William Emrich’s newly released book, “Wild Maine Adventure,” tells the story of how the retiree from Tampa, Fla. built a secluded off-grid cabin next to a pond in the Maine woods. If that sounds fairly uneventful, it wasn’t.
From the search for affordable land, to his difficulty finding a bank that would issue him a loan for the project, to the hard choices he had to make about how to spend his limited finances – including having to forgo a well and a septic system – Emrich faced a daunting string of events that might have caused a less-determined person to give up.
“You can use this (book) as what not to do in many ways,” said Emrich, who recently arrived in Lincoln County for his annual summer stay at the rustic, yard-sale-furnished cabin that features a composting toilet and an outdoor shower. “But I struggled through, despite the what-not-to-dos.” One of those what-not-to-dos was, of course, running out of money.
Another was finding out that he couldn’t build on the property – long after he had bought it – “because it would violate a wetland ordinance,” as Emrich writes in the book.
“That was a surprise, despite owning the property 10 years,” he said. “It whacks you in the side of the head.”
A building permit was eventually obtained after local officials revisited the issue and realized that Emrich’s property was not actually considered protected wetlands, as the book points out. Emrich credits a man named Darrell Goldrup, the owner of Abel Property Management in Waldoboro, with finally securing the necessary building permit – and with building the modest cabin itself.
“He did all the work while I was in Florida,” said Emrich of Goldrup. Ditto for Emrich’s local real-estate agent, Dave Kolodin, of Bristol, who searched long and hard for the secluded Lincoln County property for Emrich while he was still living full time in Florida.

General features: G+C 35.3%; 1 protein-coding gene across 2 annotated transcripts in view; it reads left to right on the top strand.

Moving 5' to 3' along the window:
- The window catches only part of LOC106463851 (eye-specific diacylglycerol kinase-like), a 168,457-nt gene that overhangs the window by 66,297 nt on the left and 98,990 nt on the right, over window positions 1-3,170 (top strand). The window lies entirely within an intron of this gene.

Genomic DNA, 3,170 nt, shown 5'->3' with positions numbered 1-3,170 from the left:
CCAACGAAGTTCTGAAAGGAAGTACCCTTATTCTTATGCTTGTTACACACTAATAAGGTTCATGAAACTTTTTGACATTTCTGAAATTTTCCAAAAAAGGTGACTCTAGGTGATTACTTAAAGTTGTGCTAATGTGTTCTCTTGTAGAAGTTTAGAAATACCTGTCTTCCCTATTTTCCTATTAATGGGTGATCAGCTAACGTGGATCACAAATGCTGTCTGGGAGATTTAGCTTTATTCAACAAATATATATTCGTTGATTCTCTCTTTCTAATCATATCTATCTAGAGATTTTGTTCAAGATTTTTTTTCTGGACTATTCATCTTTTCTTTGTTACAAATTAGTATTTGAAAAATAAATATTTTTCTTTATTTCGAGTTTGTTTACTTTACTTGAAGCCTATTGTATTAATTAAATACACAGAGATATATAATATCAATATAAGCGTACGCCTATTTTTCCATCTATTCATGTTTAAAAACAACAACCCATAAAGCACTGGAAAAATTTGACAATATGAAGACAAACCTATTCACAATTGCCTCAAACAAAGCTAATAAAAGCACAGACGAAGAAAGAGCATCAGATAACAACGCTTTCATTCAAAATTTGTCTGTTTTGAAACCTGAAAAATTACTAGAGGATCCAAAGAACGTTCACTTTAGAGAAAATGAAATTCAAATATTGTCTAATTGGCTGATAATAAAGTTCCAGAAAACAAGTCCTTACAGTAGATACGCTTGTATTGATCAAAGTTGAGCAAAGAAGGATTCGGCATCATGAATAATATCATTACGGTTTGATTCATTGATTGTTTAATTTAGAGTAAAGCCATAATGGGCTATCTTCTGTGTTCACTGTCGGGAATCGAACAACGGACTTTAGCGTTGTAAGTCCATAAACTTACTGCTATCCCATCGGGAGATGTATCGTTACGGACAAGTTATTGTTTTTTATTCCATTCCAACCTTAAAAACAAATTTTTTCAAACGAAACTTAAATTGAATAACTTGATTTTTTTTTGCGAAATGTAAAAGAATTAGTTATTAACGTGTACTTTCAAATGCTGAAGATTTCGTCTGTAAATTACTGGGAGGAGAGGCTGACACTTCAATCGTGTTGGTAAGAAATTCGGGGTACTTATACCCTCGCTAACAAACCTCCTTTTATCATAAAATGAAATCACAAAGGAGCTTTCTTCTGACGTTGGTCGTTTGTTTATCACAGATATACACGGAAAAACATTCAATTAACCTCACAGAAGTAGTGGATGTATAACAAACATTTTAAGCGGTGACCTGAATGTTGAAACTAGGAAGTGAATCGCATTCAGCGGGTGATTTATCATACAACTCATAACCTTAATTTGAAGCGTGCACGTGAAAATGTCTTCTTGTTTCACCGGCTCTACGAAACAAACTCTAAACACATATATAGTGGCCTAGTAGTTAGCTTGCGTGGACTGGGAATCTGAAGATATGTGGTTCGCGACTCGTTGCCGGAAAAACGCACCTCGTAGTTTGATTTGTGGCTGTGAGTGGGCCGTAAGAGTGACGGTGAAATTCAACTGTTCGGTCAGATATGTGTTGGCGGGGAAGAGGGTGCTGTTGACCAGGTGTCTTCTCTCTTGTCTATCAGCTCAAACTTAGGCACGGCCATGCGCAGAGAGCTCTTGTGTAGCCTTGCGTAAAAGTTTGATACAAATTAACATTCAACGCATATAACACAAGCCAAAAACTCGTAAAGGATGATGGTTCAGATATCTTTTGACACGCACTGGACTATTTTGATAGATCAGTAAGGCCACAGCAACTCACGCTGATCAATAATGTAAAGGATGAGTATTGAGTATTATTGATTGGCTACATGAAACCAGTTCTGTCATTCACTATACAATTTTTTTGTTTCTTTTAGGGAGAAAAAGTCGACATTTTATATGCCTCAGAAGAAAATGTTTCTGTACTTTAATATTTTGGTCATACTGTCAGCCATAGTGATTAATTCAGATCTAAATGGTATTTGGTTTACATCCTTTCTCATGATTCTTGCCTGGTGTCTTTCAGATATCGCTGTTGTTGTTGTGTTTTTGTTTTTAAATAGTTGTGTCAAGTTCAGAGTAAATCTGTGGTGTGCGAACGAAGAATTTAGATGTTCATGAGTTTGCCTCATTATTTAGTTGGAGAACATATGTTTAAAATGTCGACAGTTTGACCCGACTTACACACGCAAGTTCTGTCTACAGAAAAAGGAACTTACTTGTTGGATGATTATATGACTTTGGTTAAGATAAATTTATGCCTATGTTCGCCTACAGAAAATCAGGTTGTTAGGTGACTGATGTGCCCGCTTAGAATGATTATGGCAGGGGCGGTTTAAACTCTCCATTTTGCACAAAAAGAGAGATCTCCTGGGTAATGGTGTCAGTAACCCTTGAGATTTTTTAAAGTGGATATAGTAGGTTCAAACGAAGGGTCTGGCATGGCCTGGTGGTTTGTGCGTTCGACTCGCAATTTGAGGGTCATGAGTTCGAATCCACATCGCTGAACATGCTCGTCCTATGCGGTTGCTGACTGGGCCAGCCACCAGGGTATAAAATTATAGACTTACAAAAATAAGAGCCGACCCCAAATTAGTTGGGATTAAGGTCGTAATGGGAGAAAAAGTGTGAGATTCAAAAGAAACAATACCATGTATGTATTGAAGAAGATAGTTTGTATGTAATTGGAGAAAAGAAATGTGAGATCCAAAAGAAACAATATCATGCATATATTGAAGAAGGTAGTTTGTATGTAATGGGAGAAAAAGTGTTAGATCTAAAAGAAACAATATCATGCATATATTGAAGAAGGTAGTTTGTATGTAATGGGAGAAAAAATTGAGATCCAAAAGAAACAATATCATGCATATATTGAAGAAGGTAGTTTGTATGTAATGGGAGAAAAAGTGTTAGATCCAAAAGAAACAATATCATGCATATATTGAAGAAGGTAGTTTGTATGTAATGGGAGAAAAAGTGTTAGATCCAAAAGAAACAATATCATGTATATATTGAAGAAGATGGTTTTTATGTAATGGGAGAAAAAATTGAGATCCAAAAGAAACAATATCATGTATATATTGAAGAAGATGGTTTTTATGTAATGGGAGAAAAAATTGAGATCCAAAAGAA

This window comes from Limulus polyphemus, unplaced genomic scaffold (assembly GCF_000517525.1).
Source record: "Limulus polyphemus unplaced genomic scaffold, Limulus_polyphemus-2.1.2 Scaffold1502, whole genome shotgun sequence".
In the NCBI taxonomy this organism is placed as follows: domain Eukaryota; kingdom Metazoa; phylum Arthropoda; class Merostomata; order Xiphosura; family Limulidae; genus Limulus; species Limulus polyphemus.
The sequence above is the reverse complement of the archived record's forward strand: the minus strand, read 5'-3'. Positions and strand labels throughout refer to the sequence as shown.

“The very first time I ever saw the property or ever met Dave was after I bought the property,” said Emrich. “With me being in Florida and not having the money to come up here to look around, I really had to trust people in helping me out, and fortunately, it worked out.”
Photographs of fish, moose, beavers, loons, Canada geese, and other animals sprinkled throughout “Wild Maine Adventure” – some contributed by local photographers Nancy White Dickinson, Christopher L. Hayes, and Sherrie Tucker – illustrate part of what Emrich loves so much about spending time at his getaway cabin.
“The pond, the wildlife, the neighbors, the area are just wonderful!” he said, beaming. A photograph of Emrich at the beginning of the book, holding a bass he had just caught in the pond near his cabin, features a similar smile.
Emrich is cautious, however, about revealing his hideaway’s exact location.
“I will say it’s in Lincoln County. That’s as close as I’m going to say,” he said of the cabin, which is located “at the tail end” of a single-lane dirt road. There are some homes along that road, he said, and out of respect for the homeowners’ privacy and his, he won’t reveal the location.
Though Emrich’s sister and her husband donated a small wood stove to the cabin, which “takes the chill off the air” at night, Emrich admits that he would “probably have a hard time staying there year-round,” as much as he loves it. Besides, his wife of 36 years still works full time in Tampa; she is able to visit the cabin for a short time when Emrich is there. On top of that, “living (there) year-round is not the ideal thing in my wife’s vision of what she wants to do when she retires.”
“She’s fine with me coming up here,” he said. “It’s a dream come true for me. And I am retired, so I have the time to do it.”
Would Emrich advise others to attempt to do what he has done, knowing that there could be a series of obstacles?
“Oh, absolutely. Absolutely!” he said. “I mean, it’s one of the best things I ever did in my life. … It doesn’t matter where you start – just start. Because once you start, it flows from there.
“I refuse to take ‘no.’ … If it doesn’t work this way, then you find another way.”
Go to wildmaineadventure.com to order Emrich’s book, which is published by Haley’s, of Athol, Mass. It is also available for purchase at a number of locations in Lincoln County, including Sherman’s Maine Coast Book Shop, 158 Main St., Damariscotta; S. Fernald’s Country Store, 50 Main St., Damariscotta; and the Granite Hall Store in Round Pond. The book is also on hand at several area libraries, including Skidompha Public Library, 184 Main St., Damariscotta.